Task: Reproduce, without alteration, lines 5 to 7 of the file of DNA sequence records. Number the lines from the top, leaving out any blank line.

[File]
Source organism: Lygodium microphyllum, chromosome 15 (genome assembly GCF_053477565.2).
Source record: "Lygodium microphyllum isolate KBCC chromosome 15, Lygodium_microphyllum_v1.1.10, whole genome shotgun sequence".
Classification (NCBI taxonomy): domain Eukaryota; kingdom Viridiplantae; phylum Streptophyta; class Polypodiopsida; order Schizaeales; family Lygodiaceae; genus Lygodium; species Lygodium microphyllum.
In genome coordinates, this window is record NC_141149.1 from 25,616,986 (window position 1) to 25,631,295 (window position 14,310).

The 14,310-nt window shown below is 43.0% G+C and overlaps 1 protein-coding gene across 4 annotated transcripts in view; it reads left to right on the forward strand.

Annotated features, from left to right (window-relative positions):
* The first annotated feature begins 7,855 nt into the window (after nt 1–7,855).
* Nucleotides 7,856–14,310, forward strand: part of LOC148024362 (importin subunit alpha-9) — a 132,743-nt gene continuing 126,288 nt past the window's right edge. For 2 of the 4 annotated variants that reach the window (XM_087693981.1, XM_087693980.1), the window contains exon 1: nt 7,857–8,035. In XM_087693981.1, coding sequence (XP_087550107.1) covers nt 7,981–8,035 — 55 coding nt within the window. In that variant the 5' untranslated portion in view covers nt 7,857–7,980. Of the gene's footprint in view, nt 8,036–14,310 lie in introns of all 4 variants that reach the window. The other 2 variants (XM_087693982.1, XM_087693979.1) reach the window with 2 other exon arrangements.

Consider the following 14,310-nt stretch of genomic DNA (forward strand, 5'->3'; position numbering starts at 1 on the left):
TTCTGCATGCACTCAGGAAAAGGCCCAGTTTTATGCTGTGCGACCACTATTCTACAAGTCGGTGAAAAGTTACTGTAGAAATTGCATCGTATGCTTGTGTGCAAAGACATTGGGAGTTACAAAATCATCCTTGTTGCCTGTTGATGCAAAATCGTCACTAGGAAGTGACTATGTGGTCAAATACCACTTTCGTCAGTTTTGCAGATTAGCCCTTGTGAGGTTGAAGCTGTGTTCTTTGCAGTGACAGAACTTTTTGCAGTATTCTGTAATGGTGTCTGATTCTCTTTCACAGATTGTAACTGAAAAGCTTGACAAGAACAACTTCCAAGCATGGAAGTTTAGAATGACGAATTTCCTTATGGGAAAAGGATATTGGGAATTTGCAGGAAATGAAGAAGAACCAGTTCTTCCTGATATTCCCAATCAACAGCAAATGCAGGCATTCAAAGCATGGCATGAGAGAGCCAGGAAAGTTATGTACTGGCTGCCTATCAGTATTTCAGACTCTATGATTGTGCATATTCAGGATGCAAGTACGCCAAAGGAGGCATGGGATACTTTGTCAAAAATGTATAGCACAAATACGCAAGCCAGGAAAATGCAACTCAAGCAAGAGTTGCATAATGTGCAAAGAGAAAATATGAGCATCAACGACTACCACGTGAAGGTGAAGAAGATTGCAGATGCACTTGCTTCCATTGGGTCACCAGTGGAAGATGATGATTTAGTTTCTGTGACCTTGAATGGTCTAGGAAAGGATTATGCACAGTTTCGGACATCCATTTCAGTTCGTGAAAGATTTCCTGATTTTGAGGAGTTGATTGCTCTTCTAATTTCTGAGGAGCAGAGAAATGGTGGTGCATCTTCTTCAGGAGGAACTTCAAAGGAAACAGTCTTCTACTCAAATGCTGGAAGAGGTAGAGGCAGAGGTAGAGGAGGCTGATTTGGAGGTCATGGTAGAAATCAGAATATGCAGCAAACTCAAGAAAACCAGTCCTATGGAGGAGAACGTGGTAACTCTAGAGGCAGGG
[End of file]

The 14,310-nt window shown below is 43.0% G+C and overlaps 1 protein-coding gene across 4 annotated transcripts in view; it reads left to right on the forward strand.

Annotated features, from left to right (window-relative positions):
* The first annotated feature begins 7,855 nt into the window (after nt 1–7,855).